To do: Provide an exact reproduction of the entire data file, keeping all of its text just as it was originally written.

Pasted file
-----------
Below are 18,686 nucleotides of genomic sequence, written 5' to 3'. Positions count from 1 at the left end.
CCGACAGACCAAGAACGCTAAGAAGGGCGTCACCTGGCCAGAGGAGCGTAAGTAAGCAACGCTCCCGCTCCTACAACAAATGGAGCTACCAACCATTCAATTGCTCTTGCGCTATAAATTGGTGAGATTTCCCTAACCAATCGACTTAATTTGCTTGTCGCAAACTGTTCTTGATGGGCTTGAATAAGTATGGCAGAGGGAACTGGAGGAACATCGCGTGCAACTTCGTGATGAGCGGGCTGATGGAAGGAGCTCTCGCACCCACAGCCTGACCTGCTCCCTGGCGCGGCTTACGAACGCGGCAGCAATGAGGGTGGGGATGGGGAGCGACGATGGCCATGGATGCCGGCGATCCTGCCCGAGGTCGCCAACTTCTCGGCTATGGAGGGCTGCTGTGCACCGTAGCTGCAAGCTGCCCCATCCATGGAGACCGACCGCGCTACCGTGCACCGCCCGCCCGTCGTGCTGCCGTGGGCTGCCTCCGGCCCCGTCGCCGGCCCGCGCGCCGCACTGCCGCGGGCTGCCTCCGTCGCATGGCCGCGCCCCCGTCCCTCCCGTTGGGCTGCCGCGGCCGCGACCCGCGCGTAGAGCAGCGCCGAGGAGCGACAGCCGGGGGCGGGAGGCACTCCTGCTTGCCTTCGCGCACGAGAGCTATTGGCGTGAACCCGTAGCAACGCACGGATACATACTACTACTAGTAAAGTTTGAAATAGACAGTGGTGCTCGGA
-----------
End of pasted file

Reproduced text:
Below are 18,686 nucleotides of genomic sequence, written 5' to 3'. Positions count from 1 at the left end.
CCGACAGACCAAGAACGCTAAGAAGGGCGTCACCTGGCCAGAGGAGCGTAAGTAAGCAACGCTCCCGCTCCTACAACAAATGGAGCTACCAACCATTCAATTGCTCTTGCGCTATAAATTGGTGAGATTTCCCTAACCAATCGACTTAATTTGCTTGTCGCAAACTGTTCTTGATGGGCTTGAATAAGTATGGCAGAGGGAACTGGAGGAACATCGCGTGCAACTTCGTGATGAGCGGGCTGATGGAAGGAGCTCTCGCACCCACAGCCTGACCTGCTCCCTGGCGCGGCTTACGAACGCGGCAGCAATGAGGGTGGGGATGGGGAGCGACGATGGCCATGGATGCCGGCGATCCTGCCCGAGGTCGCCAACTTCTCGGCTATGGAGGGCTGCTGTGCACCGTAGCTGCAAGCTGCCCCATCCATGGAGACCGACCGCGCTACCGTGCACCGCCCGCCCGTCGTGCTGCCGTGGGCTGCCTCCGGCCCCGTCGCCGGCCCGCGCGCCGCACTGCCGCGGGCTGCCTCCGTCGCATGGCCGCGCCCCCGTCCCTCCCGTTGGGCTGCCGCGGCCGCGACCCGCGCGTAGAGCAGCGCCGAGGAGCGACAGCCGGGGGCGGGAGGCACTCCTGCTTGCCTTCGCGCACGAGAGCTATTGGCGTGAACCCGTAGCAACGCACGGATACATACTACTACTAGTAAAGTTTGAAATAGACAGTGGTGCTCGGA